Only an idiot would deny the glories of Russia and its civilisation, but one thing that Russians have never got used to is that Ukraine is yes, lets all repeat it aloud now a separate country. This seems like a crazy thing to say, but talk to even the best−meaning Russians for long enough about Ukraine and youll almost always reach a layer where theyre very leery of the idea of Ukrainian nationhood. Its surreal to them; they cant wrap their minds around it; it negatively affects their sleep. In our experience, this tendency is across the board if wed met even such a humane, heroic foe of imperialism as, say, Andrei Sakharov, wed have expected to hear, at some point in our conversation, that Ukraine doesnt exist.


Yulia Squashes Forest Theft - Whats Up?

Ruining the future plans of tycoons all across this great land, Prime Minister Tymoshenko and the Cabinet of Ministers have suspended the common practice of what the media is calling parceling forest resources for private property also known as claiming gorgeous plots of Ukrainian land as private property, or stealing. This has been a favourite pastime of well−connected types in recent years, noticeable all over this beautifully−wooded country but perhaps especially in Crimea, where concrete bunkers (also known as beach houses) have been thrown up on whats technically protected land along the magical Black Sea coast.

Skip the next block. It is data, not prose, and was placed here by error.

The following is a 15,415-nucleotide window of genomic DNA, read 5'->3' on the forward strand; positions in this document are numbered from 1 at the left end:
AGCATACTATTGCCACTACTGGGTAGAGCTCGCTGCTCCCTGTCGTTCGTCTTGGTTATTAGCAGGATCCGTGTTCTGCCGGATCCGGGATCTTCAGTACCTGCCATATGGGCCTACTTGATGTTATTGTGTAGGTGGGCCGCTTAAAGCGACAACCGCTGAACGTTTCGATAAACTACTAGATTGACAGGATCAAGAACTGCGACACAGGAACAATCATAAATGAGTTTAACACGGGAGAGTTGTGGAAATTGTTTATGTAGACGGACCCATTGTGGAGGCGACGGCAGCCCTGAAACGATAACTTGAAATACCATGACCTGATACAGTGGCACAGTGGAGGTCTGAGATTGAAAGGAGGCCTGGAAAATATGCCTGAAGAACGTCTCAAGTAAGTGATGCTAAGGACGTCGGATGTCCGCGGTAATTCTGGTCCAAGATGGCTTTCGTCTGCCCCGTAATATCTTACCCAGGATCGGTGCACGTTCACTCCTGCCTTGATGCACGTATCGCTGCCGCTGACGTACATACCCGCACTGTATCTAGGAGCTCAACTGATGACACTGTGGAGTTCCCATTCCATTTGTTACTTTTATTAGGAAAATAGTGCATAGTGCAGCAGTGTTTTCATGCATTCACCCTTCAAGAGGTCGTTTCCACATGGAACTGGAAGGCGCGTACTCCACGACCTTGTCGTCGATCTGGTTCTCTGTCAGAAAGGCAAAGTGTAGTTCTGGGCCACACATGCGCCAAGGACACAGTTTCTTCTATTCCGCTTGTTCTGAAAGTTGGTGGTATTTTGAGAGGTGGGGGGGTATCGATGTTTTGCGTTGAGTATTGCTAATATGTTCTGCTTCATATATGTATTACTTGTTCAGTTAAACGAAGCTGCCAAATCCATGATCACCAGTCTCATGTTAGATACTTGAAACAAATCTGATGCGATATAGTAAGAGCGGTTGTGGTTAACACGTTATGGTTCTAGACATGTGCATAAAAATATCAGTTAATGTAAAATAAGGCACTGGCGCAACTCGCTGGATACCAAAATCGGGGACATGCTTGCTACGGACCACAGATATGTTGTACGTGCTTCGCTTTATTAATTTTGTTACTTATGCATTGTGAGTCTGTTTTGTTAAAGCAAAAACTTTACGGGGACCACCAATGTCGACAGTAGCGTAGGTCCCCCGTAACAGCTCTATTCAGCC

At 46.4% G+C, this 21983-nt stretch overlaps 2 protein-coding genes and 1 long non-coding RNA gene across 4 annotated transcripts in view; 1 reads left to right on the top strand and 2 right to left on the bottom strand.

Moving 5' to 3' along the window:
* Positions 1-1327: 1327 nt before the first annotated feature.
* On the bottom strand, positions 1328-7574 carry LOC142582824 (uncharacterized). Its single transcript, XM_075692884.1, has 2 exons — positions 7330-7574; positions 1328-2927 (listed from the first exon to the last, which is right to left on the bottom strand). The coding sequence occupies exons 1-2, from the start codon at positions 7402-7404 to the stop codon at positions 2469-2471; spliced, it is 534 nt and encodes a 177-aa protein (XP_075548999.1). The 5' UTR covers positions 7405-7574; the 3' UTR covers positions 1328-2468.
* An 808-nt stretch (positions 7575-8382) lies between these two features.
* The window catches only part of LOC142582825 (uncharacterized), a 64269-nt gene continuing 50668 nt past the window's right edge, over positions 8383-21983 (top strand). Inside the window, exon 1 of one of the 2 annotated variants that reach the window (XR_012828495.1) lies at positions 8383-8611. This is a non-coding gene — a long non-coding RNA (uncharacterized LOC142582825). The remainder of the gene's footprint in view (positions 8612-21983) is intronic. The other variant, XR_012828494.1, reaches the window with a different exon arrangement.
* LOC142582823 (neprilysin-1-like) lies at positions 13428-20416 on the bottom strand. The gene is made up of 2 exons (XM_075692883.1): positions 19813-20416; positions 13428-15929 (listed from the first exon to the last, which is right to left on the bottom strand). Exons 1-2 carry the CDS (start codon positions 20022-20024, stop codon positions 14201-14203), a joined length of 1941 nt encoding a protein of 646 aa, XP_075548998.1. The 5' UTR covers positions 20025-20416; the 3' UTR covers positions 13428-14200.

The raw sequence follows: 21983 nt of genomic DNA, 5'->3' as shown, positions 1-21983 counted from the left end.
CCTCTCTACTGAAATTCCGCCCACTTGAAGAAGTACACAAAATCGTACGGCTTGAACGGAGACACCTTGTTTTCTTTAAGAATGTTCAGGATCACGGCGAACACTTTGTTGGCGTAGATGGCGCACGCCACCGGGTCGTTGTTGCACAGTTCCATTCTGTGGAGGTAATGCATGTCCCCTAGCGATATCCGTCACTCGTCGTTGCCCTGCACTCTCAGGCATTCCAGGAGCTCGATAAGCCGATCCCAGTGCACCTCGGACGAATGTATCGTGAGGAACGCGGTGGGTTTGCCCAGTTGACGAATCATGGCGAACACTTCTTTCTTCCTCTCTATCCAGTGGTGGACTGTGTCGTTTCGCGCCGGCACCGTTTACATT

Kids Getting Dirtier Faster - Whats Up?

A UNICEF study released last week indicates that Ukrainian children have become worldly very fast when it comes to sex, drugs, and alcohol. Goodbye to the chaste, sheltered childrens life of the repressive Soviet era. Some 25 percent of those aged 15−16, the study shows, drank alcohol before the age of 13, and 40 percent of kids aged 11− 12 have drank it. The median age at which kids start to drink booze is going down, and more and more girls are getting in on the fun. Some 20 percent of sixth−graders report having been drunk and up to a quarter of 13 to 16−year−olds have taken drugs.


Coffee Houses Make Media Splash - Whats Up?

Kyivs proliferating coffee−houses made a dent in the media last week, as the UNIAN newswire carried a highly touristic English−language article about the citys caffeine culture. The piece mentioned that coffee shops are located as often as once every 30 metres apart in the capital and cater to dirt−poor students, comfortable housewives and their husbands disposable incomes, coffee snobs, the filthy rich, the kopeck−pinchers, the sweet−toothed, and even a chap just wanting a proper feed, but not a restaurant.